Two Konstfack master students among the ten artists selected to the new research-based Octopus Programme

20 April 2021

Congratulations Alina Rentsch (Fine Art) and Sofia Priftis (Spatial Design)!

Alina Rentsch and Sofia Priftis.


Through a unique partnership with 11 international institutions from seven countries, the Octopus Programme has selected 10 outstanding artists to take part in the programme during the academic year 2021/2022. From a rigorous, multi-institutional application process with five interconnected evaluation committees, the winning candidates' research-based proposals were selected from a pool of applicants from Austria, Finland, Tunisia, Palestine, South Africa, Sweden and Turkey.

The participating artists selected and appointed to the programme are Alina Rentsch (DE/SE), Sofia Priftis (SE), Bengü Karadumann (TR), Bochra Taboubi (TU), Els van Houtert (NL/AT), Jannis Neumann (DE/AT), Kim M. Reynolds (US/SA), Maarit Mustonen (FI), Nondumiso Lwazi Msimanga (SA), and Noor Abed (PS).

Octopus Programme is a guided, research-based educational programme which encourages artistic research and production-based collaborations between academies, art institutions, students and professionals and includes diverse presentation modes, processes of research and documentation taking form within and from different geographies. By merging the viewpoints of academic entities and contemporary art institutions and utilizing their facilities and activities, the programme aims to develop an autonomous and progressive educational methodology.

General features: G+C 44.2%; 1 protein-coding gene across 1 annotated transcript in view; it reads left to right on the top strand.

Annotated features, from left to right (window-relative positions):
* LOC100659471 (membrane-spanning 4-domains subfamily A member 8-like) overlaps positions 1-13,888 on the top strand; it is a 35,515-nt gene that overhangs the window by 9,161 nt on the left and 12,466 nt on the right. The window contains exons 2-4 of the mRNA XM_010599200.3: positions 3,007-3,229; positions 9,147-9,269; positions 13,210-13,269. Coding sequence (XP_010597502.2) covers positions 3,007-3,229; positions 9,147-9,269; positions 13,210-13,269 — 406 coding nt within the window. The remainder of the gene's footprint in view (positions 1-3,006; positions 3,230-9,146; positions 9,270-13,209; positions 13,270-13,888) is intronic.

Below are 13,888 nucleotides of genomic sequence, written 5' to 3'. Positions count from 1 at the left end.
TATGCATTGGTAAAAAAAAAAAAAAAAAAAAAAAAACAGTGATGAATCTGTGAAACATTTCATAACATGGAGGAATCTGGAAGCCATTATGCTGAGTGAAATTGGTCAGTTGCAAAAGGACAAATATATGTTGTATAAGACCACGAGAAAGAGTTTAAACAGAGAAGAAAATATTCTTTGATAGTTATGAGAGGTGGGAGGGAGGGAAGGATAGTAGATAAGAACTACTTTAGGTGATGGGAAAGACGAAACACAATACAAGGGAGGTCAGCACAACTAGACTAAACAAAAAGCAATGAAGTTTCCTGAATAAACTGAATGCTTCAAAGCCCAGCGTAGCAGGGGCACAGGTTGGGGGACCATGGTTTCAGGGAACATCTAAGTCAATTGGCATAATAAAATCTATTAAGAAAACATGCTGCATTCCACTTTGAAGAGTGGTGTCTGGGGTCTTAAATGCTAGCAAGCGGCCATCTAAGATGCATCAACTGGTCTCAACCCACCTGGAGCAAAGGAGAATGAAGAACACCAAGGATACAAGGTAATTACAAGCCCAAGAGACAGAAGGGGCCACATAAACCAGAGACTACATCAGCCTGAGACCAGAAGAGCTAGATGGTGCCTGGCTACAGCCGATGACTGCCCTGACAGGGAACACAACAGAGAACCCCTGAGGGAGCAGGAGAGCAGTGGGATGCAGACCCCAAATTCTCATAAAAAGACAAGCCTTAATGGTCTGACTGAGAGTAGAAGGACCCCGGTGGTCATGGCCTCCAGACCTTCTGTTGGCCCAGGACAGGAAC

The programme, initiated in 2019 by University of Applied Arts Vienna and Kamel Lazaar Foundation, intends to bridge and acknowledge social and cultural diversity in the targeted geographical regions—Europe, the Mediterranean, and Africa—and values the ambiguity between or among: socio-political realities and perspectives; interdisciplinary approaches; academic and non-academic intellectual models; forms of artistic research and practices; divergent perspectives on artistic production methodologies; individual and community-based approaches; top-down and grass-root organisation models; accessed and distributed resources and facilities; strategies of environmental sustainability; artistic challenges and opportunities; different funding possibilities; institutional and alternative curatorial practices; forms of engagement of artists, audiences and institutions; forms of innovative and technology-driven mindsets; and diverse knowledge production models.

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